Figure 7 – The relatively few weep holes drilled into the T-bar flashing were not properly positioned (see Figure 4) to promote efficient drainage of the waterproofing membrane.
Figure 8 – In lieu of tapered wood framing, the as-built design provided sloping wire-reinforced lightweight concrete under the fluid-applied waterproofing membrane. Additionally, note that UV-resistant counterflashing was not installed to protect the exposed spray-applied flashing membrane from direct sunlight. (Litigation exhibit by Andrew D. Trias.)
Another Major Oversight by the Contractor and the Architect’s Inspector
As depicted in Figure 8, the polymeric waterproofing membrane was fluid-applied to the top of the lightweight concrete and to the vertical leg of the underlying spray-applied flashing. (Both products had essentially the same two-component synthetic rubber mix.) Unfortunately, even though the architect’s original waterproofing details had shown sheetmetal counterflashing at these walkway-to-wall transitions, none was installed at this gap between the concrete and the fiber-cement lap siding.
Due to this oversight, the spray-applied flashing degraded at multiple locations due to direct exposure to sunlight. As can be seen in Figure 8, any rainwater that infiltrated through voids in the vertical flashing membrane eventually could migrate all the way down to the engineered wood decking below, further exacerbating the deterioration and structural decay found at all of the walkways. (As would be expected, the architect’s failure to notice that his own counterflashing had not been installed was highlighted by several of the parties enmeshed in the ensuing litigation.)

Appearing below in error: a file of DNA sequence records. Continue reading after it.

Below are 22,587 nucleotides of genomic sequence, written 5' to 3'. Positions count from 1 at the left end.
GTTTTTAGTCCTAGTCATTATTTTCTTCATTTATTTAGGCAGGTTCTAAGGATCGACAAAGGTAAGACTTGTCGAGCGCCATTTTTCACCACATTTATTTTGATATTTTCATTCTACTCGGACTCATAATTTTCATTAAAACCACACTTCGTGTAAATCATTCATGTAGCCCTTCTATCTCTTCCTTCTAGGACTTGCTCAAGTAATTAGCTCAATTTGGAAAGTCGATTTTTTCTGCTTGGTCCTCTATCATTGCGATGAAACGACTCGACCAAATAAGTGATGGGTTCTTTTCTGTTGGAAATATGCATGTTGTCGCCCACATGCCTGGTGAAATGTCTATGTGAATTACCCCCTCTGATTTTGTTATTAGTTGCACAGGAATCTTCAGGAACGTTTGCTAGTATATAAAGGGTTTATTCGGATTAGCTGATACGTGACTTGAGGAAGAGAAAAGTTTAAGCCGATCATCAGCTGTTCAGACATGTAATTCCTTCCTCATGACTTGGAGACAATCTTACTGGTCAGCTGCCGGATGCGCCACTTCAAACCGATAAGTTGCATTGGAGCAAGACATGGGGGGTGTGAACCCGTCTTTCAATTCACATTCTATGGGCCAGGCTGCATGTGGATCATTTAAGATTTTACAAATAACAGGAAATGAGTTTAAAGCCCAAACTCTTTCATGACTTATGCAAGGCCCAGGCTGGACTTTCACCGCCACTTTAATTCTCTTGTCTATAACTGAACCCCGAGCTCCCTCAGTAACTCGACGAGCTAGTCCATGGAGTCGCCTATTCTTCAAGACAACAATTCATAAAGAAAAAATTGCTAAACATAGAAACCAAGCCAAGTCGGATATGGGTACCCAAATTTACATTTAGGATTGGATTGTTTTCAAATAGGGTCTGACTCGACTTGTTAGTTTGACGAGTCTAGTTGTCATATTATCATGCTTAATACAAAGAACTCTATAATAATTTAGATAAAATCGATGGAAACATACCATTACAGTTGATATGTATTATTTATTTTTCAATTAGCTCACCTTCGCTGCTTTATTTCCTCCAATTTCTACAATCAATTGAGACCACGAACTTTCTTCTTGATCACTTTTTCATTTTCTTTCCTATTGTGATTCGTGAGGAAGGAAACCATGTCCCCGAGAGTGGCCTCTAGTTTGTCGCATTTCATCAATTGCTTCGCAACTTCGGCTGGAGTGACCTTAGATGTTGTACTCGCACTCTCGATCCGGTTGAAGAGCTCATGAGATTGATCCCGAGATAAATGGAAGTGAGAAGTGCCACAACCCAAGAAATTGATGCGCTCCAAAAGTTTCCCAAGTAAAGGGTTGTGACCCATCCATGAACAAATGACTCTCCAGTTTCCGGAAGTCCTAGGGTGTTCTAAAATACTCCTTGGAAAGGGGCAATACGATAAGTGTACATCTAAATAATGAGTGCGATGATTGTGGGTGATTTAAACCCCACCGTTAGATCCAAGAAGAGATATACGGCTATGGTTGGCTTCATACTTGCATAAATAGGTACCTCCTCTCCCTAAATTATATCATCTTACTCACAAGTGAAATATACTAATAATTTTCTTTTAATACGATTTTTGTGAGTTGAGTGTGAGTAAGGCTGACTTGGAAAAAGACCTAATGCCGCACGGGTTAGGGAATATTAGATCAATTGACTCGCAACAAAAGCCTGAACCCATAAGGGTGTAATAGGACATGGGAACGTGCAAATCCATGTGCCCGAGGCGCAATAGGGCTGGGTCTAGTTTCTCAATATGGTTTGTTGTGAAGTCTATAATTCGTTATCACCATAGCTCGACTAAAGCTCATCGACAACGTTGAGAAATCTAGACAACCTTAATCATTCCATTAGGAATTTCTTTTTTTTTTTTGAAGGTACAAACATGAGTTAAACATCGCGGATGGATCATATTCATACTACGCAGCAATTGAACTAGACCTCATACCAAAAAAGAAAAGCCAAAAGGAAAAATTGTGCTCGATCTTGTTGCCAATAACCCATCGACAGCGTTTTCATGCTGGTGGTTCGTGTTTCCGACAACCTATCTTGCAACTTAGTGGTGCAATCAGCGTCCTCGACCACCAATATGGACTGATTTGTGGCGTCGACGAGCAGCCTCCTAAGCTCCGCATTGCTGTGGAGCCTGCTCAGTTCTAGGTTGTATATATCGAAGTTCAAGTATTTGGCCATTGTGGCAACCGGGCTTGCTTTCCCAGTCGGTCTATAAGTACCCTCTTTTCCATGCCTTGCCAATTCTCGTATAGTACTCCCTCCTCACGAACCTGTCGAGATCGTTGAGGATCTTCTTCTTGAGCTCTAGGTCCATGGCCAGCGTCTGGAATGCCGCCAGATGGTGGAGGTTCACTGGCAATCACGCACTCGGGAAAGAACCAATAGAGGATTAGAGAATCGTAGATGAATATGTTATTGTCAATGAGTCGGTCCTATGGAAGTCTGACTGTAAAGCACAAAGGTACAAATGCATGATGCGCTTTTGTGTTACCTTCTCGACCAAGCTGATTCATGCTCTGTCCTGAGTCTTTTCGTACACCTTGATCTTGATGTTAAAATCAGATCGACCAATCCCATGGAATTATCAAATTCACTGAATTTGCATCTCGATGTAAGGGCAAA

Does the Value Engineering Process Inherently Increase the Propensity for Similar Errors?
In our experience, the general propensities for construction errors and oversights appear to increase whenever complex value-engineered redesigns are implemented. We speculate that the bright, rosy aura emanating from envisioned costs savings can distract initial reviewers from making the deep technical evaluations necessary to identify all unintended ramifications of the new plan. Later, during the course of the construction, inspectors’ deference to the judgment of the originator (often, the contractor) of the alternate design may lead them to miss early warning signs that might otherwise be obvious.
To guard against such potential tendencies, prudent owners should consider investing a portion of the projected costs savings into added layers of technical inspection and evaluation that would serve as a form of insurance against glitches in the construction process.
While such investments in what could be called “value engineering insurance” of course would not prevent all future errors, they can add an additional pot of money to help fund necessary major repairs. At this project, while the added oversight contracted from the architect did not protect these wood-framed elevated walkways from widespread structural decay, the architect’s insurance policy (and others) did help to ensure full funding for the post-litigation reconstruction.